In re Estate of Ryan

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Justia Opinion Summary

The Supreme Court affirmed in part and reversed and remanded in part the probate court's dismissal of a golf course partnership's claim based upon an unfulfilled pledge agreement in a decedent's probate proceeding, holding that the partnership failed to state a claim based on contract but did state a claim based upon promissory estoppel.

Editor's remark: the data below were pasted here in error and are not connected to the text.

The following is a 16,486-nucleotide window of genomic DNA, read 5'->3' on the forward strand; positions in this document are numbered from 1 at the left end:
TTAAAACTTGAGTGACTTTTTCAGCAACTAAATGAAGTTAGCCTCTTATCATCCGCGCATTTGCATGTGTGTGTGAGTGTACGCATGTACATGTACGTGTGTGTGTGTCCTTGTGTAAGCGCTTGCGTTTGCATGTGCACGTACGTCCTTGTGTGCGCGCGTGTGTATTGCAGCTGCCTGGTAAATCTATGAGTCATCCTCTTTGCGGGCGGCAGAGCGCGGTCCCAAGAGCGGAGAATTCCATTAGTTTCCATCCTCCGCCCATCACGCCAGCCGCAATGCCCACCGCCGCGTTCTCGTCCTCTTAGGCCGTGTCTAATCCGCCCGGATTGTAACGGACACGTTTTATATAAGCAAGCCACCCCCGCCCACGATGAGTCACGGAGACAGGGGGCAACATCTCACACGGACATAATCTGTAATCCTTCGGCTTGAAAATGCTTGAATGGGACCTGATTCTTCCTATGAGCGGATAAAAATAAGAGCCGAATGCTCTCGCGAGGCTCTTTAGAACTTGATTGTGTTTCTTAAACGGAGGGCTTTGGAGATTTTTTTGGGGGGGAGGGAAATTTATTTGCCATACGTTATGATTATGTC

The decedent entered into a written pledge agreement with the golf course partnership under which the decedent would make a gift of $20 million so that the partnership could make improvements to the golf course it operated. The decedent died the next year, and the partnership filed a statement of claim against the estate for the $20 million pledge agreement. The estate denied the claim. The partnership then filed a petition for allowance of claim, claiming that the pledge agreement was an enforceable, binding obligation against the estate and, alternatively, that the petition should be granted under a promissory estoppel theory. The probate court dismissed the petition for failure to state a claim. The Supreme Court reversed in part, holding (1) because the partnership was not a charitable, educational, or like institution, its attempt to enforce the pledge agreement as a contract failed; but (2) the partnership stated a claim under a promissory estoppel theory.